The announcement of the plan was made after MSHA admitted it has fallen short on its inspection completion rate for the federal 2007 financial year, which ended Sept. 30. In years past, the agency typically had about a 90 percent average completion rate. The agency said it hasn't disclosed the exact percentage the agency has lagged behind as they were still compiling the numbers.
"Due to the large number of inspector-trainees replacing retired or departing inspectors, MSHA has faced challenges in completing regular safety and health inspections," said MSHA Administrator Richard Stickler. "The 100 Percent Plan will ensure that MSHA has the necessary resources to fully enforce the Mine Act."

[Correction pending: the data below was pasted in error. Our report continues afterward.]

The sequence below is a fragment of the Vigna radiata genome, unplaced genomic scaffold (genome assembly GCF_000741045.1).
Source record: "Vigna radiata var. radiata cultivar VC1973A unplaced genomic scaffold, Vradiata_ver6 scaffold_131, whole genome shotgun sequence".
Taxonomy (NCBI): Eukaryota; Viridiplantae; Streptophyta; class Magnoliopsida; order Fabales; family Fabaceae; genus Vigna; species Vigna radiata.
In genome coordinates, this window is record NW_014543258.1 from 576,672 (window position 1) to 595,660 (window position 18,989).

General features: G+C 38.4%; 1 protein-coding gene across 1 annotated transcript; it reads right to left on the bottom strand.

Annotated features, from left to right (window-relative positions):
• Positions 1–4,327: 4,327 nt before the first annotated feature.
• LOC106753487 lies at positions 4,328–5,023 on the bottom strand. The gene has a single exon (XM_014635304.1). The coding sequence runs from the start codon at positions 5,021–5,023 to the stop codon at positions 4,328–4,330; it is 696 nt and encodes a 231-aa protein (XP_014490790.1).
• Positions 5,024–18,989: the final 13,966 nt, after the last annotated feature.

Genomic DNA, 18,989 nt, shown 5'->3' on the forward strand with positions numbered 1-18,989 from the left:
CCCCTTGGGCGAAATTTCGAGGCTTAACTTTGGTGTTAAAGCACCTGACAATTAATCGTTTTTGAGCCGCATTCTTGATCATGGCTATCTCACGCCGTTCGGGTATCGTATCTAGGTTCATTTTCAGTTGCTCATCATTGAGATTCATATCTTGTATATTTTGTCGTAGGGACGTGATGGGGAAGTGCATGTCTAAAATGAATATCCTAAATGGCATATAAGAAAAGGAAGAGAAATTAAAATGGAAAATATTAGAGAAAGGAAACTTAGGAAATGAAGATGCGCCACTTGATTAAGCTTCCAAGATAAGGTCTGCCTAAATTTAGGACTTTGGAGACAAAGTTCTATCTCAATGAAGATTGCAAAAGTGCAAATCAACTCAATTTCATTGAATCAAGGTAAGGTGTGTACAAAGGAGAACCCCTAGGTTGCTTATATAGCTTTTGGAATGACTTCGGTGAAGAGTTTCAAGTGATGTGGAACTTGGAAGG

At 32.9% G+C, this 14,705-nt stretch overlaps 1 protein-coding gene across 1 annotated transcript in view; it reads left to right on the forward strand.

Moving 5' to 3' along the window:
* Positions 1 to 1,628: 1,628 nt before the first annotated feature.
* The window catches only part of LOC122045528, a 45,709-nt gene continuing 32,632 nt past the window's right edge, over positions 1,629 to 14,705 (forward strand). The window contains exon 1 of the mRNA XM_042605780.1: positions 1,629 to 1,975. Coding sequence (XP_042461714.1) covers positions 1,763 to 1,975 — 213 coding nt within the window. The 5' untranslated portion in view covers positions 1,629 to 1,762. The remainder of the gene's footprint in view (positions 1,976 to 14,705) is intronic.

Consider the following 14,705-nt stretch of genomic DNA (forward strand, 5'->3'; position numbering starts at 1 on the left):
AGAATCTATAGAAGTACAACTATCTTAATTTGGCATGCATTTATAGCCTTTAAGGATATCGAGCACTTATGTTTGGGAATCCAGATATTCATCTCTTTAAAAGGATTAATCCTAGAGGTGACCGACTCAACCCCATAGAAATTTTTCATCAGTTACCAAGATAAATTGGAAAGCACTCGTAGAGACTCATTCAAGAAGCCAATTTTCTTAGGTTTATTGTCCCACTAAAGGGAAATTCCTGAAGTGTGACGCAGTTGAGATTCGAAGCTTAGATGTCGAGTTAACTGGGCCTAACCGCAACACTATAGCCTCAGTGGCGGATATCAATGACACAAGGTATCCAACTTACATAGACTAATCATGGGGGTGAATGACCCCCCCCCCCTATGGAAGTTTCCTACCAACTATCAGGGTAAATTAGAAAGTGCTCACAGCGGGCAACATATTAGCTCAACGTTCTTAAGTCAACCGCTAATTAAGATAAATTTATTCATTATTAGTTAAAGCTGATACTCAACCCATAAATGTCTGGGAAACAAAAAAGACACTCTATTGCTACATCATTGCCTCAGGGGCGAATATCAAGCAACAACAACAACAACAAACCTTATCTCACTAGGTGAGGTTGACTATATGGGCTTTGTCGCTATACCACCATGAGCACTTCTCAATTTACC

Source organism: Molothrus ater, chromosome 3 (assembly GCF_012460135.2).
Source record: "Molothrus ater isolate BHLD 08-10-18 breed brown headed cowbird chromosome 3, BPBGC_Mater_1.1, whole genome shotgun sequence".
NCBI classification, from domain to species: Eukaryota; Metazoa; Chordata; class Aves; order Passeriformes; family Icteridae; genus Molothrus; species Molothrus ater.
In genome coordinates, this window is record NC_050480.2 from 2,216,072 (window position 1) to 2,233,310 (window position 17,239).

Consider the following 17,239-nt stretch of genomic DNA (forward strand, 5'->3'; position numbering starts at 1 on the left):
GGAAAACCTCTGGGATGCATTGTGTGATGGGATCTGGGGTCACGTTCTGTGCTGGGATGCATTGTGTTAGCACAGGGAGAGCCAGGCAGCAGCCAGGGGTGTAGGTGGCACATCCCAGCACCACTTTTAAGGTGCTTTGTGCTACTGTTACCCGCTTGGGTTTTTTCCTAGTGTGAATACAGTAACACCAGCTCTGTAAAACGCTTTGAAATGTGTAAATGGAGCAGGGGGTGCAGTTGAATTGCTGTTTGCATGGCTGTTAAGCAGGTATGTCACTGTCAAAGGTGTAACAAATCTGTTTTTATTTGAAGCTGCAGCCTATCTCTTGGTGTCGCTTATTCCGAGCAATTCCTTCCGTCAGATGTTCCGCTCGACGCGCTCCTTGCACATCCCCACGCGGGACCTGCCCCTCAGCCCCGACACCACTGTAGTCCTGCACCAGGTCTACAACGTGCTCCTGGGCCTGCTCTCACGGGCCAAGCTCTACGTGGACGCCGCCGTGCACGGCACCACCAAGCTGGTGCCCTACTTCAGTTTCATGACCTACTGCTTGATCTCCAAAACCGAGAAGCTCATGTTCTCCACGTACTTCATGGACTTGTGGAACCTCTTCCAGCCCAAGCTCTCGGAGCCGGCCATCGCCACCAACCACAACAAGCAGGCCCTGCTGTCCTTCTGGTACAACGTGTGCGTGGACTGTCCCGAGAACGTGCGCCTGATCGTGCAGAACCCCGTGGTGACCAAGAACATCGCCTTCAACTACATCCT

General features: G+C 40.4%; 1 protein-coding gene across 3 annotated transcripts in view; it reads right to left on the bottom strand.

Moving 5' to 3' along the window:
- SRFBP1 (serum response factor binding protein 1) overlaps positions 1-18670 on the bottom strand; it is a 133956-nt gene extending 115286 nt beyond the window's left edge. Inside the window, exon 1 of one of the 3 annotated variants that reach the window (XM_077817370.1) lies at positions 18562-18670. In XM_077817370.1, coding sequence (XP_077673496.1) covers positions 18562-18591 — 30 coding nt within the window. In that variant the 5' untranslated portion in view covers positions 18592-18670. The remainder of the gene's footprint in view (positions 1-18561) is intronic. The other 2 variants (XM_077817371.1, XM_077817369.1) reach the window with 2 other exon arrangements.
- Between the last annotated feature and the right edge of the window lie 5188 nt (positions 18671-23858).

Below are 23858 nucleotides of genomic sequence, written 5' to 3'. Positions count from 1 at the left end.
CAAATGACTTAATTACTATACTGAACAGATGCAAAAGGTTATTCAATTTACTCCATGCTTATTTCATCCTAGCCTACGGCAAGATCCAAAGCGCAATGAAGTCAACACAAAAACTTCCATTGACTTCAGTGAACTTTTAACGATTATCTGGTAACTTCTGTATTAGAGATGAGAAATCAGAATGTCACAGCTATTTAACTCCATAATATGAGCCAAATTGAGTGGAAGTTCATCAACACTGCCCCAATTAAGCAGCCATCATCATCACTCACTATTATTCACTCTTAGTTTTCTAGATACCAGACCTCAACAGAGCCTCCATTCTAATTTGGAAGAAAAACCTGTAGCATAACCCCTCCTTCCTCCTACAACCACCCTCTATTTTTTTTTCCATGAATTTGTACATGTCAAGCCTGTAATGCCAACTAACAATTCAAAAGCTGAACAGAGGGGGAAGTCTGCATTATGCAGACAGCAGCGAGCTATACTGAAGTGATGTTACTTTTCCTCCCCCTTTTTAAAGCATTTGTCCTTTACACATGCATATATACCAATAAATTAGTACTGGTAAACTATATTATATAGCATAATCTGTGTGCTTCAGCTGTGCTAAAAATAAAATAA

Under the Federal Mine Safety and Health Act of 1977, only fully accredited inspectors have the authority to conduct inspections and issue citations. When inspector-trainees are hired, they must complete extensive training at the Mine Health and Safety Academy in Beckley, W.Va., in addition to fulfilling on-the-job training requirements, before becoming “Authorized Representatives.”
Since July 2006, MSHA has hired more than 273 new inspector-trainees. Once these new inspectors receive their certifications, MSHA's coal enforcement ranks will be at their highest level since 1994, the agency said.